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ajc  ·  link  ·  parent  ·  post: Cézanne!

Gracias. Cezanne is to painting as Nietzsche is to philosophy. There's my SAT style analogy for the day.

    Like I said before, I'm not talking about a third party with a different ideology than the democrats or republicans; I'm talking about a third party that runs on the platform of harnessing the collective knowledge of their constituents.

Whose collective knowledge are you speaking of? Those who froth at the mouth whenever their sacred cows are even remotely questioned. Or are you talking about politics by algorithm. I'm sure public opinion and knowledge can be optimized, so those who want certain results get them. Bernays and his ideological children in public relations and marketing (with demographers, political scientists and operatives, and big data prophets mixed in) could serve up all the common knowledge necessary so one could govern however they wished.

It's not that people don't believe in the system, it's that the system doesn't believe in the people.

The mistake your making here is that if you vote in an election in the US, that your voice really matters. You could vote, r, d, mickey mouse, or count chocula, and in the end, the only voices that matter are the ones writing the checks (the Kock brothers, Wall St, the Silicon Alley sharks, etc.)

No the right solution is to suspend the extension of Pfizer's patents, and tax them more for relying as heavily as they have on the basic research funded by the American taxpayers. Pfizer is a rentier corporation that has a dramatically shrunken pipeline because they have spent more money on marketing than they ever did on research. I don't really think we need to give tax breaks to marketing companies masquerading as research companies.

You should be thinking of something like ACORN, or the civil rights era NAACP. Social media is a tool for organizing and education. Organizing real people for direct action campaigns targeted at those in power is the only way to change things. And this requires years of effort, possibly even multi-generational. Rosa Parks didn't just decide one day to not go to the back of the bus. She was trained to do it. She wanted to do it. And when she did it, there was a plan in place to make the bus boycott successful and to keep people getting to their jobs (which was aided by the availability of automobiles).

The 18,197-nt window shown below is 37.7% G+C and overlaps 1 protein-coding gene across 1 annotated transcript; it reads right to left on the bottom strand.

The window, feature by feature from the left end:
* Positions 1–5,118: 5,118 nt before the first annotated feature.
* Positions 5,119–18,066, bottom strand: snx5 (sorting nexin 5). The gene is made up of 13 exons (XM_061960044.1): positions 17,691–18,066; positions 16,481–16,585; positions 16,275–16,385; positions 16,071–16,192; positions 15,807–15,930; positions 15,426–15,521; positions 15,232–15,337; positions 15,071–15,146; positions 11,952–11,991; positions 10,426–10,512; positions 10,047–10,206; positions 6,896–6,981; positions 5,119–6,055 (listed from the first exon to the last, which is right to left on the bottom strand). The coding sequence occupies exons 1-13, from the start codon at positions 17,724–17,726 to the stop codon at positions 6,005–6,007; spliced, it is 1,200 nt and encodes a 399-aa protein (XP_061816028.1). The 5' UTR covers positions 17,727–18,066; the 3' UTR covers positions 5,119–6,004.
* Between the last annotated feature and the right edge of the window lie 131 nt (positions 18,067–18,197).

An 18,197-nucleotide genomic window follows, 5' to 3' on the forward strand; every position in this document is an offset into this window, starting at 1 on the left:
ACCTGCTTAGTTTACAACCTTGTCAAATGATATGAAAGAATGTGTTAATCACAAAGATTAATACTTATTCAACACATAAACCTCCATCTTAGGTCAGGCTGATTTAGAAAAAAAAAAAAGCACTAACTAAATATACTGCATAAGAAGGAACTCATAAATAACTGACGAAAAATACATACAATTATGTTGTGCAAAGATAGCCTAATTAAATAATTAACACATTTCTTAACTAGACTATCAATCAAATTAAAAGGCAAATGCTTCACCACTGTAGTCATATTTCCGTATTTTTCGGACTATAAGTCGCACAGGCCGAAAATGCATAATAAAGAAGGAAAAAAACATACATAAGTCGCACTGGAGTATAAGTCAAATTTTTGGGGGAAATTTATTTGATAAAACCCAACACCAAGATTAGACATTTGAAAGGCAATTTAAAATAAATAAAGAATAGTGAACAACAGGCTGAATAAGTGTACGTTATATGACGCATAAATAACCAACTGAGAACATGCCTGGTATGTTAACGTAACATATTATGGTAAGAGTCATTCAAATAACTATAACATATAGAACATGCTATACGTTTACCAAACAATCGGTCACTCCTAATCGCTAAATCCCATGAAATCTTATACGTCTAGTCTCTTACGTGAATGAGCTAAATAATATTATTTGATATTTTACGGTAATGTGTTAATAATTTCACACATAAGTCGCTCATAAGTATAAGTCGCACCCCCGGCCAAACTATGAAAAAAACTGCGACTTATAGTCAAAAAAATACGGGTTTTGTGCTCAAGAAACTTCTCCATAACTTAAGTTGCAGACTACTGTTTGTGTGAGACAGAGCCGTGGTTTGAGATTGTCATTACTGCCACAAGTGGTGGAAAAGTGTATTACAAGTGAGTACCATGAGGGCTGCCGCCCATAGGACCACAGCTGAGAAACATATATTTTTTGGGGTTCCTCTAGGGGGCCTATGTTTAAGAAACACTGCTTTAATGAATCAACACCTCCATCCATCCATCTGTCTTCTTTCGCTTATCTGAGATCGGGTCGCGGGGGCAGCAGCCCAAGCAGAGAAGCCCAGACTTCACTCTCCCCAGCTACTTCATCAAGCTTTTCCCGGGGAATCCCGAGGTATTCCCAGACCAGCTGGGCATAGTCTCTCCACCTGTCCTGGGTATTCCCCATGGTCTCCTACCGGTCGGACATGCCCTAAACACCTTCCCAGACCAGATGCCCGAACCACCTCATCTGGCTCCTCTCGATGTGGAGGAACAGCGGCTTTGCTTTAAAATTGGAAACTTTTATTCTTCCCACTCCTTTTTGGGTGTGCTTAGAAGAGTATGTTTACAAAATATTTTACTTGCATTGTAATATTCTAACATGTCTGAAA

The internet is revolutionary, but it isn't the revolution.

Do you really believe that tax policy is the main driver of inequality in this country? It is the culture of learned powerlessness. You want people to give a shit about tax policy when they can't ask for a raise for fear of being fired. The reality is that work, jobs, employment is highly contingent for most people because they have no protections in an at-will world. The same world where the petty tyranny of the employer is legally and illegally sacrosanct. The people don't care about tax policy because they may not be paying taxes tomorrow, because they're going to be out on their ass.

The ones who gobble up the trite talking points, are the Baby Boomers, you know, the generation that actually has some wealth lying around.

The recovery, was about cementing the Wall Street's vision for Main Street. When candidate Obama signed onto the Paulson-Geithner plan to save the banks above all else (and in Geithner's charming description of "hosing the runway" so the banks could survive the self-inflicted collapse of the housing bubble), we should have known there would be no recovery.

The purpose of Main Street is to be a permanent source of wealth extraction for the banksters of Wall Street. The politicians, regardless of party, all follow the dictates of the money crowd -- because hey, that's how it is.

Persisting in the illusion that either party actually gives a damn about its constituents, is sophmoric in the most generous of arguments. Remember and understand C.R.E.A.M. Your elected representatives sure do.

The Krugman piece references other conversations about the FT takedown, but the general consensus seems to be most of the flaws are understandable given the datasets, though there is one class of flaws that need explanation.

One other point to consider, unlike Rogoff & Reinhart, Piketty has made all the data and formulas he used, available online. R & R refused to release their formulas to the public. They did release them to the student who discovered there "errors." I think hubris did them in there.

Ah the old legitimate versus illegitimate forms of protest argument. And yet, no one in power ever brooks the question of the legitimacy of their power, which is why people take to the streets, masked and unmasked, peacefully or looking for a pig to kick in the ass.

ajc  ·  link  ·  parent  ·  post: Then They Came for the Juggalos

Too bad this isn't getting shared more. Whatever the nastiness of the juggalo culture (nastiness that can be found in most subcultures), the way the state treats people who identify as juggalos, is symptomatic of the repressive conformity that is idealized in the media.

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